The Dilruba originates from the Taus and some argue is the work of the 10th Sikh Guru, Guru Gobind Singh, whilst that of the Taus was the work of Guru Hargobind, the sixth guru of the Sikhs. The Dilruba was then produced to replace the previously heavy instrument (the Taus). This attempt was intended to 'scale down' the Taus into what is now known to be the Dilruba. This made it more convenient for the Sikh army to carry the instrument on horseback.
The structure of both instruments is very similar, each having a medium sized sitar-like neck with 20 heavy metal frets. This neck holds on a long wooden rack of 12-15 sympathetic strings. While the dilruba has more sympathetic strings and a differently shaped body than the esraj, they both have four main strings which are bowed. All strings are metal. The soundboard is a stretched piece of goatskin similar to what is found on a sarangi. Sometimes the instrument has a gourd affixed to the top for balance or for tone enhancement.

The instrument can be rested between the knees while the player kneels, or more commonly rested on the knee of the player while sitting, or also on the floor just in front of the player, with the neck leaning on the left shoulder. It is played with a bow, with the other hand moving along the strings above the frets. The player may slide the note up or down to achieve the portamento, or meend, characteristic of Indian music. a Sikh boy playing the dilruba

The esraj is mostly used as an accompanying instrument. It is the accompanying instrument of choice for Rabindra Sangeet singing. However, it has also been used as a solo instrument to interpret Hindustani Classical Music, mostly in the Vishnupur tradition. Additionally, the esrag is a more modern invention from the Dilruba that was made and promoted by the Namdharis.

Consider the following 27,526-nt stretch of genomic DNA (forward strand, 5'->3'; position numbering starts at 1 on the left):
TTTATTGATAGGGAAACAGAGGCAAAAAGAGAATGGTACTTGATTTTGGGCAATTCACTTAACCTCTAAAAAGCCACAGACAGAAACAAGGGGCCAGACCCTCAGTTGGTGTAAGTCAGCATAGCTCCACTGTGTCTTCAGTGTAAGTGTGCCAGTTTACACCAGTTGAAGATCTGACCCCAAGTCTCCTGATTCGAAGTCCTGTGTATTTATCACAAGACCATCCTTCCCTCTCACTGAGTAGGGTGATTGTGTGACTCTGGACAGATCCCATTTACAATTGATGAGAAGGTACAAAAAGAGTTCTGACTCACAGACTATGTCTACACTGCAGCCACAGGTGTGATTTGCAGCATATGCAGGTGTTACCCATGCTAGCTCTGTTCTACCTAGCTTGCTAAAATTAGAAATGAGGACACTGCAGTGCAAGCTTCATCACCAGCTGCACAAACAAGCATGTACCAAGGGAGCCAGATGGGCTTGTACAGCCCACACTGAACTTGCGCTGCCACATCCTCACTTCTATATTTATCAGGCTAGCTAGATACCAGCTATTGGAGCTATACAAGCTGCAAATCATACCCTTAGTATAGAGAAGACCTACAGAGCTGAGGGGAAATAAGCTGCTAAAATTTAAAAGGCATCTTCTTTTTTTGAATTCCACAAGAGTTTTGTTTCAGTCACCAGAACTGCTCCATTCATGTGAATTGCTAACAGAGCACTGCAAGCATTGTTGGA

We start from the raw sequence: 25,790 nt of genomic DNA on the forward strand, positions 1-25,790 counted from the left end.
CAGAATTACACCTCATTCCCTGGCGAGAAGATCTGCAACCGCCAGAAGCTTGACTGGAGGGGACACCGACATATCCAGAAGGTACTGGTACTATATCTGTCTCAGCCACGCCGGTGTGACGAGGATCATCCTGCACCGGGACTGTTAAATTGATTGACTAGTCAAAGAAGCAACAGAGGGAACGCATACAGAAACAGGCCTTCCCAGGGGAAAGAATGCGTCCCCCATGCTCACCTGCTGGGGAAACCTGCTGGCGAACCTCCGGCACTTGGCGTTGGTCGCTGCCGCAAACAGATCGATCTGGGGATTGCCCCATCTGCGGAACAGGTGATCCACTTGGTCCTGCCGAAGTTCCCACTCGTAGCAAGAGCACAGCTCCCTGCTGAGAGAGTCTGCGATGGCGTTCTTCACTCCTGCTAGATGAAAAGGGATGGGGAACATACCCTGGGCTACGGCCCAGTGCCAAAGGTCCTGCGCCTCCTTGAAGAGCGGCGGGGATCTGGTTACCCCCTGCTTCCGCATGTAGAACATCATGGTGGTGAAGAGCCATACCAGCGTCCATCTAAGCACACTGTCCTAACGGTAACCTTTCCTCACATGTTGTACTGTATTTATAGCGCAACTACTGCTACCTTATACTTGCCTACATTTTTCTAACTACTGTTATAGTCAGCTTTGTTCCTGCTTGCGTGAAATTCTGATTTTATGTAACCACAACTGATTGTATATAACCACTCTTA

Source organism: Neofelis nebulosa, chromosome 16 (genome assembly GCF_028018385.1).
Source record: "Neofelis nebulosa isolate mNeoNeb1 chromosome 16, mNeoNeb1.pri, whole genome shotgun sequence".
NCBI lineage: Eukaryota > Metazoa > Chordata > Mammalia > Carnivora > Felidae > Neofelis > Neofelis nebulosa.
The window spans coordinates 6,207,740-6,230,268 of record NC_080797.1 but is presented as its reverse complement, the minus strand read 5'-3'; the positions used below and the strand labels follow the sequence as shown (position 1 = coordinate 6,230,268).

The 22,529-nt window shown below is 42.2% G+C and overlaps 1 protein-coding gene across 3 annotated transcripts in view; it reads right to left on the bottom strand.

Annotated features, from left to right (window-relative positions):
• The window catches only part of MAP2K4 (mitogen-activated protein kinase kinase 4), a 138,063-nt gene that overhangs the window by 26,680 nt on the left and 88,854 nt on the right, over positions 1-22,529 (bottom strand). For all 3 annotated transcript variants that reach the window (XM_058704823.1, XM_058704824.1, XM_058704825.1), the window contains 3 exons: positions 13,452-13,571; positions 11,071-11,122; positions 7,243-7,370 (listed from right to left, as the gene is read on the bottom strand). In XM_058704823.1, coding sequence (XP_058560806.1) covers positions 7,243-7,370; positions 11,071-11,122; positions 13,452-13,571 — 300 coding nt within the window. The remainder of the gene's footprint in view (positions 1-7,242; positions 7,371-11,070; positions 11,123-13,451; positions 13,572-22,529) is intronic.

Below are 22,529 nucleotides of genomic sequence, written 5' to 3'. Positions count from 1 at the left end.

Both the dilruba and the esraj had been declining in popularity for many decades. By the 1980's the instrument was nearly extinct. However with the rising influence of the "Gurmat Sangeet" movement, these instruments are once again attracting considerable attention.

Notable Dilruba Players
A. R. Rahman is known as one of the composers in India who has used the Dilruba, in works like "Dil Se" and "Vande Mataram". Possibly the most famous exponent of the esraj has been Pandit Ranadhir Ray, who died in 1988. Ranadhir Ray was a student of Ashesh Bandopadhyay, and was on the faculty at the Music department of Visva-Bharati University in Santiniketan. Today, the best known exponent is Buddhadeb Das, also from Santiniketan. One of his leading student is Dattatreya Ghosh,reading in Nava Nalanda High School of there. Ravi Shankar (known then as Rabindra) played the esraj in the 1930s, as a member of the dance group of his older brother.


A sarinda is a stringed Indian folk musical instrument similar to lutes or fiddles. It is played with a bow and has three strings. The bottom part of the front of its hollow wooden soundbox is covered with animal skin. It is played while sitting on the ground in a vertical orientation.

The sarinda was invented by sikh Guru Arjan Dev. The tribes of India, e.g. Tripuris, find use of sarinda in their traditional music and dance. It is the sole accompany for a solo or group folk singers.


The Sarangi is a bowed, short-necked lute of the Indian subcontinent. It is an important bowed string instrument of India's Hindustani classical music tradition. Of all Indian instruments, it is said to most resemble the sound of the human voice – able to imitate vocal ornaments such as gamakas (shakers) and meend (sliding movements). It is also said to be the hardest Indian instrument to master.